But what if it isn’t? What if in reality some things can be maintained at 50/50 but other things like care, kindness, and how much attention each person gets do not fit neatly into the Equal Every Moment expectation. What if one partner remarkably needs cuddling and to be listened to much more than the other partner? Is that person sucking up more than their share on the Equality/Fairness meter? Does each partner need to measure out a certain amount of sexual satisfaction and no more, just to be fair? Life doesn’t work that way as far as I am aware. Over time, what would you say is likely to happen? Couples, sometime, walk into horrendous fights because of an expectation of fairness that is being mitigated via reciprocity. Each person feels right and righteous and I can understand why.
In my opinion and in my professional experience our hypothetical couple is not going to stay egalitarian over time. Time is the in-your-face element that wears on people. Over time, power and control in an intimate relationship leans in the direction of one of the partners. Perhaps, it is a slight slant or a much stronger degree of power and control favoring one of them. It happens. Very few couples can ever stay truly egalitarian but, yes, there are some.
If egalitarianism slips then what do you think happens with this business of reciprocity? Well, somebody is likely to use their stronger degree of control to make sure that he or she gets their pound and a half out of the relationship. Still, the One Up person may or may not be happy no matter what they are receiving. Sometimes, either partner is likely to sneak to get what they believe is their due. Probably, the One Down person isn’t getting what they believe is fair and they resent it. I knew a wife who told me that she had no expectation of telling her husband everything: “you have to keep some things to yourself.” That wife was likely to sneak and keep some purchases in her car trunk for quite some time. I knew another wife who wasn’t getting as much emotional connection at home as she needed so her co-worker surreptitiously had taken on that responsibility.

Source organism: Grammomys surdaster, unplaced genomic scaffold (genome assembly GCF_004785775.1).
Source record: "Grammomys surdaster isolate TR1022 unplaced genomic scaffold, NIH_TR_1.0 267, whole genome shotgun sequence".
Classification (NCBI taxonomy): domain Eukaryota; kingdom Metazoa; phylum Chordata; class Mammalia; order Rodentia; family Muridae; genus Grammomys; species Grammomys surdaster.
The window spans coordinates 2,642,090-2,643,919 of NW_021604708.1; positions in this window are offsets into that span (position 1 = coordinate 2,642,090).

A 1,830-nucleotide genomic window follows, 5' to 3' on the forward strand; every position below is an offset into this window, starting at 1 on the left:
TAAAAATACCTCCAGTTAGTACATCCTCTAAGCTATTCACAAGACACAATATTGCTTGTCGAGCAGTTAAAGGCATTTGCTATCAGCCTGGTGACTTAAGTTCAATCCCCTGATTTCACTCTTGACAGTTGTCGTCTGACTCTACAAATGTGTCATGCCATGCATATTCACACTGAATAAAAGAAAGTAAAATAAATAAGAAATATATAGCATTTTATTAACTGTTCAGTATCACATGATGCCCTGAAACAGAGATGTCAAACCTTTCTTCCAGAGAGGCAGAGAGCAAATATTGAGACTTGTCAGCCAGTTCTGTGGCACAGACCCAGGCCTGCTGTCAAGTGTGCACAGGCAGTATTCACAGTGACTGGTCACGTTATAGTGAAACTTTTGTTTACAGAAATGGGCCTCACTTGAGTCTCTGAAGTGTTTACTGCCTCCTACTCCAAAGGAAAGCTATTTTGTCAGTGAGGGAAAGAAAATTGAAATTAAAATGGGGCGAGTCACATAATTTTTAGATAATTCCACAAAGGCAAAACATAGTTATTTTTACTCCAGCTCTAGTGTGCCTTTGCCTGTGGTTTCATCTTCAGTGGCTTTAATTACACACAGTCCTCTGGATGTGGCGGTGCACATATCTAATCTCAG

In these unfortunate scenarios, conversations about getting one’s needs met usually happen only when one or both partners are quite emotional about not getting their needs met and not feeling fairly treated. Where are the positive and calm conversations that result in agreements about how to use their resources to meet each person’s needs? Where is the couple’s commitment to attempting to meet both partners’ needs on a continuous basis? —AG 2017